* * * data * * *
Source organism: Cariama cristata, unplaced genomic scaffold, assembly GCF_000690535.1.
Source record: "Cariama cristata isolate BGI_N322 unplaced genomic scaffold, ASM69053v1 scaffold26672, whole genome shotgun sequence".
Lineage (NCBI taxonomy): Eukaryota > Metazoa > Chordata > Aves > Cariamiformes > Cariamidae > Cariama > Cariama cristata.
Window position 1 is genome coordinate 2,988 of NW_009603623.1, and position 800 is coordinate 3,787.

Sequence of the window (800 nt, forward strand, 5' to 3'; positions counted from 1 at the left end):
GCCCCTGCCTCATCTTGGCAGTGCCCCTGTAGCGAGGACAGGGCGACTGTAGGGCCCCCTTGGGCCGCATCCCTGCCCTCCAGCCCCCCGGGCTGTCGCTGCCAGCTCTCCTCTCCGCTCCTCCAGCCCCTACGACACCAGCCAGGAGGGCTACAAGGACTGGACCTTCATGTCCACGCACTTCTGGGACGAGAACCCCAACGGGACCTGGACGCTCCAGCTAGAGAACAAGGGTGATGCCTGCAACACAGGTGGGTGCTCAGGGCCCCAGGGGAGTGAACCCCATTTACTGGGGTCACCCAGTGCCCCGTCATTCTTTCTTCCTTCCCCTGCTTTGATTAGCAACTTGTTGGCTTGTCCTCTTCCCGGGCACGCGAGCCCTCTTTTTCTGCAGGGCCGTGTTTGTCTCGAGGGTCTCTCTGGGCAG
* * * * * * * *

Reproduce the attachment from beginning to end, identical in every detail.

Source organism: Cariama cristata, unplaced genomic scaffold, assembly GCF_000690535.1.
Source record: "Cariama cristata isolate BGI_N322 unplaced genomic scaffold, ASM69053v1 scaffold26672, whole genome shotgun sequence".
Lineage (NCBI taxonomy): Eukaryota > Metazoa > Chordata > Aves > Cariamiformes > Cariamidae > Cariama > Cariama cristata.
Window position 1 is genome coordinate 2,988 of NW_009603623.1, and position 800 is coordinate 3,787.

Sequence of the window (800 nt, forward strand, 5' to 3'; positions counted from 1 at the left end):
GCCCCTGCCTCATCTTGGCAGTGCCCCTGTAGCGAGGACAGGGCGACTGTAGGGCCCCCTTGGGCCGCATCCCTGCCCTCCAGCCCCCCGGGCTGTCGCTGCCAGCTCTCCTCTCCGCTCCTCCAGCCCCTACGACACCAGCCAGGAGGGCTACAAGGACTGGACCTTCATGTCCACGCACTTCTGGGACGAGAACCCCAACGGGACCTGGACGCTCCAGCTAGAGAACAAGGGTGATGCCTGCAACACAGGTGGGTGCTCAGGGCCCCAGGGGAGTGAACCCCATTTACTGGGGTCACCCAGTGCCCCGTCATTCTTTCTTCCTTCCCCTGCTTTGATTAGCAACTTGTTGGCTTGTCCTCTTCCCGGGCACGCGAGCCCTCTTTTTCTGCAGGGCCGTGTTTGTCTCGAGGGTCTCTCTGGGCAG